Boeing’s Proposed New Airplane Resembles Wright Flyer

by Dr. Richard Stimson

in Others

A prominent feature of the Wright Flyer that successfully flew at Kitty Hawk, NC is the forward protruding horizontal elevator or canard configuration. Most people are puzzled by the configuration because most modern airplanes incorporate the horizontal elevator into the tail of the airplane.

Sonic Cruiser

This may soon change. Boeing recently announced their concept for a new generation of commercial airplanes. They call it the “Sonic Cruiser.” Their design employs canards in a fashion similar to that employed by the Wright Brothers in their early airplanes.

A canard configuration refers to any horizontal surface that is placed ahead of the wings.

The Boeing design team is focusing on an airliner that could operate above 40,000 feet at Mach .95 (95% of the speed of sound.) or greater over a range of 10,350 miles carrying 500 to 600 passengers. The Sonic Cruiser would save an hour and a half on a North Atlantic route and two and a half-hours across the Pacific.

The Sonic Cruiser also employs a double tail just like the Wright Flyer.

Lilienthal Killed

The Wright Brothers had very specific reasons for utilizing the canard configuration. First was safety. The Wrights were very familiar, even afraid of the kind of sudden, uncontrollable dive that killed Lilienthal, the famous German glider experimenter, in 1896.

Lilienthal had experienced a phenomenon known as a “stall.” A stall occurs under the conditions of climbing when the angle at which the wing strikes the air is so great that the airstream passing over the top side of the wing breaks away and turbulence sets in. The wing immediately losses all lift. If a stall occurs too close to the ground for the pilot to recover, a fatal crash inevitably occurs.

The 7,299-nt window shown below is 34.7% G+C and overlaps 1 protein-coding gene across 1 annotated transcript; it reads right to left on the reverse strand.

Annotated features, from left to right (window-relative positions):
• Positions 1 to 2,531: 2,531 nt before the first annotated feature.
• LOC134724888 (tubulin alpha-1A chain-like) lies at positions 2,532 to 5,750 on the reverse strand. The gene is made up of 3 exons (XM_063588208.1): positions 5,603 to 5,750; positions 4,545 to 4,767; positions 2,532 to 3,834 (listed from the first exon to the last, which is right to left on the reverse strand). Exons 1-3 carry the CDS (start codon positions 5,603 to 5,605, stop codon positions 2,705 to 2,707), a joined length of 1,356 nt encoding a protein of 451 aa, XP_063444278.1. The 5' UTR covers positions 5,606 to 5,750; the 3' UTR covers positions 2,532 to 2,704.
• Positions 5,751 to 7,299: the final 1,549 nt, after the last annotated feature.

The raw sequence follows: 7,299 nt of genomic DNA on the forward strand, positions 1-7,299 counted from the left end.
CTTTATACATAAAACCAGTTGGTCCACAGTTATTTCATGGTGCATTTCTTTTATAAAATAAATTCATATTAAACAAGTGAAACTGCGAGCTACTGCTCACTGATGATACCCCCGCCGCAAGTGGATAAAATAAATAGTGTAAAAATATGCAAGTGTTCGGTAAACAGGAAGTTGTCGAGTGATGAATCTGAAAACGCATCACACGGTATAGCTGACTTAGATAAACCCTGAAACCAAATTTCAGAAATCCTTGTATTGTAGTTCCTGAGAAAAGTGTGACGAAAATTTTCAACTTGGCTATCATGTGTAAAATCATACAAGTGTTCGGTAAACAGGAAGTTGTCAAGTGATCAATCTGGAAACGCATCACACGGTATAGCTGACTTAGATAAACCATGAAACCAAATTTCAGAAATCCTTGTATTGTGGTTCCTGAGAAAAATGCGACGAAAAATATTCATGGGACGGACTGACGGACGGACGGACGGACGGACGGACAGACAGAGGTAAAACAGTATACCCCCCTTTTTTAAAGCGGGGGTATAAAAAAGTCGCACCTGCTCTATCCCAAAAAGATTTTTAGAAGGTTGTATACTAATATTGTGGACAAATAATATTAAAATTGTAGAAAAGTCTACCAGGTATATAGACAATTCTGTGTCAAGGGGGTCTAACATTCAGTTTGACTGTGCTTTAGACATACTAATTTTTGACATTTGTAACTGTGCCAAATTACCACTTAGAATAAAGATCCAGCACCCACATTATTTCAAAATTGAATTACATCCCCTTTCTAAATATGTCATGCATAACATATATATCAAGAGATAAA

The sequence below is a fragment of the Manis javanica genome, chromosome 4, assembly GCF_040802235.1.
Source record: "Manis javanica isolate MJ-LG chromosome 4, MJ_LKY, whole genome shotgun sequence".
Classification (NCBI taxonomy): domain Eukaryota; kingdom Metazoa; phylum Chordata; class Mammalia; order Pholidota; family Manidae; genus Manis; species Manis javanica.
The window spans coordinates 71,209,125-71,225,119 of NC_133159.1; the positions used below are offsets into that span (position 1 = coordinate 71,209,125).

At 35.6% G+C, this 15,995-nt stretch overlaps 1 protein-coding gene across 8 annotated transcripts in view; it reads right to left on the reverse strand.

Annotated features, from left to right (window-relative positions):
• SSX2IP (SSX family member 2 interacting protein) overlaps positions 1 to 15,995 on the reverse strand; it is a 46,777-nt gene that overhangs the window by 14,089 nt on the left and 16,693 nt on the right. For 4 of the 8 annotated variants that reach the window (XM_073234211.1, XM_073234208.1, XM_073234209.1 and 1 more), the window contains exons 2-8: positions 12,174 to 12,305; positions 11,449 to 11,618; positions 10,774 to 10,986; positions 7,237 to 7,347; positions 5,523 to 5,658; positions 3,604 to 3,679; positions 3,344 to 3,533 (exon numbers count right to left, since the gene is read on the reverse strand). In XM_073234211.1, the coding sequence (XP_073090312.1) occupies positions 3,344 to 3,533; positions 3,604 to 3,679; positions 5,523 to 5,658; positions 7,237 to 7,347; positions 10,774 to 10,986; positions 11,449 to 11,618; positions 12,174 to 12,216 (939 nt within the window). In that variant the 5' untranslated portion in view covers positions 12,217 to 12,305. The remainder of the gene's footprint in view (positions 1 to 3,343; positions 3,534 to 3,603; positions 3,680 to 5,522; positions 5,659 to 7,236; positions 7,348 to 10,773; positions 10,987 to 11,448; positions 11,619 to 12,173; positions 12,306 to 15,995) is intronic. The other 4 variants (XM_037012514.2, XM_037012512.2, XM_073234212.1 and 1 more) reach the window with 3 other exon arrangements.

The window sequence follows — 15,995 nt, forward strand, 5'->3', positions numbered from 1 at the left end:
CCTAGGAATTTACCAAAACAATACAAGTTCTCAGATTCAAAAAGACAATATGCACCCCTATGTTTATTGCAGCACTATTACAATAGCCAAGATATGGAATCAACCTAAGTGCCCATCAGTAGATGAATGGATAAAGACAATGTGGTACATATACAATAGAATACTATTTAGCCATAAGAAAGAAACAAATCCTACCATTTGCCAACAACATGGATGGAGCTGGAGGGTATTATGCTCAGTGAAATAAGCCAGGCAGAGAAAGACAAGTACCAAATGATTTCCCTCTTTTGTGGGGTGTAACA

The Wrights, as with all the other experimenters, were only vaguely aware of how wings reacted to the air pressure created by the wind flowing over them. The Wrights thought that the tendency of pressure on a wing in level flight was to turn the nose of the glider upward. Their forward elevator was designed to exert a counteracting nose-down pressure. Later they would find that the tendency was just the reverse, to nose dive, but their elevator would still work to counteract this pressure and provide fore and aft control.

Canard Prevents Fatal Crashes

They were lucky in that the canard design provided an unexpected additional benefit. Wilbur found this out to his good fortune while flying their glider in 1901. He was flying at about 30-feet when suddenly he lost forward speed and the nose of the glider moved upward. Adjusting the elevator was having no effect. Desperately, Wilbur moved his body forward as far as he could to bring the nose down. To the surprise of Wilbur and worried onlookers, instead of a neck-breaking dive, the glider gently “parachuted” to the ground.

Later in the day, he stalled again. This time the strong wind was blowing the glider backward in what looked like would be a deadly tail-slide and tumble to the ground. Again Wilbur was able to bring the glider to earth with a mush-like glide. The Wrights decided to keep the design with the elevator up-front, certain it provided protection from nose-dives.

An additional advantage of the canard design was that the elevator in front provided a visual indicator of the glider/airplane’s attitude in flight. This is crucial as an aid for a pilot to maintain control of his aircraft and particularly important for the Wrights who were teaching themselves how to fly.

There is a downside to the canard design. It is very sensitive to movement. This often resulted in the Wrights experiencing undulating flight paths. The sensitivity increased with speed. When the Wrights began to build airplanes with speeds above 60 mph in 1910, they moved the elevator to the rear.

Foundation of Aeronautical Engineering

The Wright Brothers had started out to make some small contribution to aeronautical progress. But in three years of study and experimentation, the brothers had surpassed all other flight researchers. They established theories and practices of Aeronautical Engineering still used in all aircraft design today, including the space shuttle.

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